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It is not uncommon or illegal for European women to travel overseas and pay for fertile eggs and sperm: these trips to America are very often. But on the ground of European Union it is forbidden to pay a fertile woman for offering her eggs. Paying for eggs is according to European Union s law violating ethics and law and according to UK law eggs donors cannot be paid for more than 270 euros (approximately 380 dollars) per month for compensation for travel expenses and time they spend off work. In Spain the price rises up to about 900 euro (about $1,200) for donating eggs.

This generally applied rule in UK and in the rest of the Europe makes it very hard for infertile women to obtain eggs. This is the main reason woman and men decide to go overseas and pay for eggs and sperm. Fortunately European Union has not yet decided that traveling overseas to countries like America where paying for eggs and sperm is legal and a common practice, is not yet illegal. The debate sparked after an American fertility clinic participated on promotional event in London where they offered free eggs from American woman to one of the participants of the promotional seminar.

Approximately 100 attendants participated on a promotional seminar where the basic marketing push was to choose a couple for a free egg donor treatment. The prize itself worth more than $10.000: a fee for a donor who must undergo a monthlong treatment that includes hormonal injections in order to stimulate the ovaries and then undergoing a process of retrieving eggs is in America worth approximately $6.000, and a $4000 as medical costs of hormonal treatment and the procedure of egg retrieval. Interestingly, this price is not very high for US market since it has been known that other US based clinics pay woman up to $35.000 for their eggs. Since the winning couple is traveling to US for the treatment, the company is not violating any UK laws. The problem however occurs somewhere else It is about considering human egg as a product and commodity.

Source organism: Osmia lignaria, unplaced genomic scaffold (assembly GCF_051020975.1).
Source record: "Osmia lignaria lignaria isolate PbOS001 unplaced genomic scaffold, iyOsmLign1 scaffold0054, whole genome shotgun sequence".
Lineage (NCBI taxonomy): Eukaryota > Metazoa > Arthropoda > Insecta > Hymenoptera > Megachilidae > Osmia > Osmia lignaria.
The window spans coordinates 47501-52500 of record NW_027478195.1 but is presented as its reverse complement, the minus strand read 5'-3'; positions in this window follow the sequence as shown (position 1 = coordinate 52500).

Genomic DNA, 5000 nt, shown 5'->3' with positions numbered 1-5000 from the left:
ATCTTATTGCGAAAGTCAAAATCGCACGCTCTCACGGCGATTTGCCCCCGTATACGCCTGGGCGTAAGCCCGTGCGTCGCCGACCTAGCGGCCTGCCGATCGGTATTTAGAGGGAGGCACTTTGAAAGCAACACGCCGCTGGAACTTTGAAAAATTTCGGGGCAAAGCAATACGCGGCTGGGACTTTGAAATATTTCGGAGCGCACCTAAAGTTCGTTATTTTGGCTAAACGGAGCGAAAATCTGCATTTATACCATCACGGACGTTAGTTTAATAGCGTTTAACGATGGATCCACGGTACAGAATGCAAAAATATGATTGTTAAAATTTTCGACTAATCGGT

Dr. Francoise Shenfield, a fertility and medical ethics expert at University College London says: "In Europe, we have the general idea that altruism is a good thing, and we don't want to turn human body parts into a commodity." I believe the doctor is right: giving an egg is an act of altruistic donation and promotional seminar like this trivializes altruistic donation. On the other hand paying for eggs could be a good idea, as it would allow more women to have children as the supply of available eggs in EU would definitely increase if women were offered more money for egg donation.

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